Murray Benton, who has taken up the fight for impeoving youth mental health after his brother Brian tried to take his own life in 2018, says there needs to be a heavy focus on early intervention.
Murray Benton, who has taken up the fight for impeoving youth mental health after his brother Brian tried to take his own life in 2018, says there needs to be a heavy focus on early intervention.

‘People do ask for help but not the way we think they would’

WHEN it comes to the addressing the ever-present problem of suicide and self-harm, Gympie’s Murray Benton said the first hurdle was clear.

“Where do you start?”

There is no doubt it has to be somewhere though with new figures revealing more than eight Gympie region residents are taking their own life every year.

According to the Australia Institute of Health and Welfare, 41 Gympie residents died from suicide between 2015-2019, the 44th highest out of the 82 Queensland statistical regions recorded.

In per capita terms this equated to 16 out of every 100,000 residents; a rate placing Gympie in the top half of the dataset.

Forty-one Gympie region residents took their own lives between 2015-19.
Forty-one Gympie region residents took their own lives between 2015-19.

It was still well below the worst-impacted parts of Queensland, though.

The South and North Burnett regions recorded the highest rate with a horrifying 29 residents out of every 100,000; this was followed closely by the southern outback (27.7), the eastern tablelands and Kuranda (26.9), the northern outback (25.4) and the Central Highlands (24.8).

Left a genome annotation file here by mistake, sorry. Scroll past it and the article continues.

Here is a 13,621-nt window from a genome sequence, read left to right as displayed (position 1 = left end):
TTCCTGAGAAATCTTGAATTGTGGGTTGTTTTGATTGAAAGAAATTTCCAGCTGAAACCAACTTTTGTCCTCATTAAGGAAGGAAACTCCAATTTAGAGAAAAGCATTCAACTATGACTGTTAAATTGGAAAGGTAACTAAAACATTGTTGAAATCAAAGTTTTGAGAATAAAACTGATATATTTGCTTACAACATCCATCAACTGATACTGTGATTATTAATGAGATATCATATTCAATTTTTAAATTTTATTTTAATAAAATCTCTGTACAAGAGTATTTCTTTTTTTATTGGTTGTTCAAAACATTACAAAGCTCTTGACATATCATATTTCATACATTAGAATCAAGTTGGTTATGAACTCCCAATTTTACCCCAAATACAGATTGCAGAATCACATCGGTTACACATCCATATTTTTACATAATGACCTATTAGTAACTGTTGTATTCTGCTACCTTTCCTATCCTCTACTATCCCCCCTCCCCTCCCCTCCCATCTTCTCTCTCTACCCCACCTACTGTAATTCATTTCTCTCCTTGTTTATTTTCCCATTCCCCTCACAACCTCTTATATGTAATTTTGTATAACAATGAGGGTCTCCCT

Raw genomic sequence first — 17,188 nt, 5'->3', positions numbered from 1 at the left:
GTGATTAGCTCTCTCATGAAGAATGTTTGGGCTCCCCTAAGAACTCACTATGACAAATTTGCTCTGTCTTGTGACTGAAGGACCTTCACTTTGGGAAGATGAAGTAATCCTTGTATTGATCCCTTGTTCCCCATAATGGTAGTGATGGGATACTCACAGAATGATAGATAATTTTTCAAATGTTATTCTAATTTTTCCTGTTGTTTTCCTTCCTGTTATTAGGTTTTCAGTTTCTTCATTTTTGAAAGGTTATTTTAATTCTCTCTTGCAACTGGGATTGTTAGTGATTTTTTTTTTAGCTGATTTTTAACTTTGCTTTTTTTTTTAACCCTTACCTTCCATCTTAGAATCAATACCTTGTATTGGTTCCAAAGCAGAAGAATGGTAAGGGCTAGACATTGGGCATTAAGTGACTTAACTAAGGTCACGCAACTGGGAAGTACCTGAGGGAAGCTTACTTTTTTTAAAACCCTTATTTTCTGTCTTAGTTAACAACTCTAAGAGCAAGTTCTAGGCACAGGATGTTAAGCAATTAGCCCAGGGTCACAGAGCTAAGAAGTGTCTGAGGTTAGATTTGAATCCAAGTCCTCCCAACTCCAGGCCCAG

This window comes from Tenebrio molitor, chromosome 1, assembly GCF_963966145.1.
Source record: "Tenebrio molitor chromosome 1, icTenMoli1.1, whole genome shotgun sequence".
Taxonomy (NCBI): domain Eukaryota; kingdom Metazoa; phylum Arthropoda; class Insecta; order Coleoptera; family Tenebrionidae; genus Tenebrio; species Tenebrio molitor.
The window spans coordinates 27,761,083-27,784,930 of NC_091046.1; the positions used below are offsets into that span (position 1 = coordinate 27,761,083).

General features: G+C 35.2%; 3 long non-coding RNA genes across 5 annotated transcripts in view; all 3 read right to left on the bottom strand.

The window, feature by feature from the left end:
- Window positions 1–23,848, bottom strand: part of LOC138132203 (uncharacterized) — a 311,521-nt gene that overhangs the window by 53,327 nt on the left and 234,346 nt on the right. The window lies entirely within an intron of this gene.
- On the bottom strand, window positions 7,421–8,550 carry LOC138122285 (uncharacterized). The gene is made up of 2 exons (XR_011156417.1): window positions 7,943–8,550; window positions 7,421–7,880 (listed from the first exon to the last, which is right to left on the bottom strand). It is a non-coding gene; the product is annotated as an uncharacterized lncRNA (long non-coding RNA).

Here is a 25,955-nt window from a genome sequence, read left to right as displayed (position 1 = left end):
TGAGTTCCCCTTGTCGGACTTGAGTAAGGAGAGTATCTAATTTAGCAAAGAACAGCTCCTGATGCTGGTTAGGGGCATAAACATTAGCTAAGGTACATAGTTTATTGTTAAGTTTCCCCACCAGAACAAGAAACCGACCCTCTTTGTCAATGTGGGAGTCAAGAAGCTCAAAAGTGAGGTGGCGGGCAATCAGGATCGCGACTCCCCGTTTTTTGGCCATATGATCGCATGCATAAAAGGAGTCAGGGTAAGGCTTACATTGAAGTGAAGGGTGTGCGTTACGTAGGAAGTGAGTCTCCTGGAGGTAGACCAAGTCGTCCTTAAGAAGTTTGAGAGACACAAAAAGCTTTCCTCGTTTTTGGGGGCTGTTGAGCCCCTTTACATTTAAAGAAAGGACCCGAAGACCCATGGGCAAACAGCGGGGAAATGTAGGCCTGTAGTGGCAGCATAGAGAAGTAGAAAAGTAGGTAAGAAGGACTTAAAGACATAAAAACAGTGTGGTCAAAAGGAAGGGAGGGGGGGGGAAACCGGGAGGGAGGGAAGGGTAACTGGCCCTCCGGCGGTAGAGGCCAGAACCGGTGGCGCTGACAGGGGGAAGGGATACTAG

It is a subject close to Mr Benton’s heart.

In 2018 his family made headlines across Australia when his then 12-year-old brother Brian Birchall tried to take his own life after being the target of bullying.

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Mr Benton says Brian is doing well now that he has moved to homeschooling.
Mr Benton says Brian is doing well now that he has moved to homeschooling.

Brian survived; Mr Benton said he was doing “quite good” with homeschooling, brining home As and Bs and while there were still some struggles from time, he was expecting to graduate.

Not every family is so lucky though and Mr Benton, who subsequently became a spokesman for youth mental health spokesman, said the only way this would change was if people knew what signs to look for, and where help could be found.

“People do ask for help, but not in the way we think they would,” Mr Benton said.

To fix this he said people needed to be proactive.

“A lot of people wait for a suicide or a self-harm (before they look around for available help),” Mr Benton said.

Mathew Castley and Murray Benton with Lisa Wilkinson at the height of their campaign in 2018.
Mathew Castley and Murray Benton with Lisa Wilkinson at the height of their campaign in 2018.

And while an increase in flyers and advertisements might sound like a good start, Mr Benton said this was likely to miss an important demographic – youth.

“Young people don’t like red tape,” Mr Benton said.

“A lot of young people don’t ask for help … we need to look at early intervention,” he said, especially face-to-face.

He said many people did not “have a plan” for how they were going to self-harm.

Rather, it was something they had toyed with subconsciously and only acted on when a “window of opportunity” opened up.

Something also had to be done about the growing pressures young people were under at places like school.

Of course, the embarrassment many people feel at the thought of asking for help was another wall that needed to tumble before things would change significantly.

“It is quite hard for people to ask for help on any level,” he said.

  • If you need help, phone Kids Helpline on 1800 551 800 or visit www.kidshelpline.com.au, or phone Lifeline on 131114.
Gympie Times

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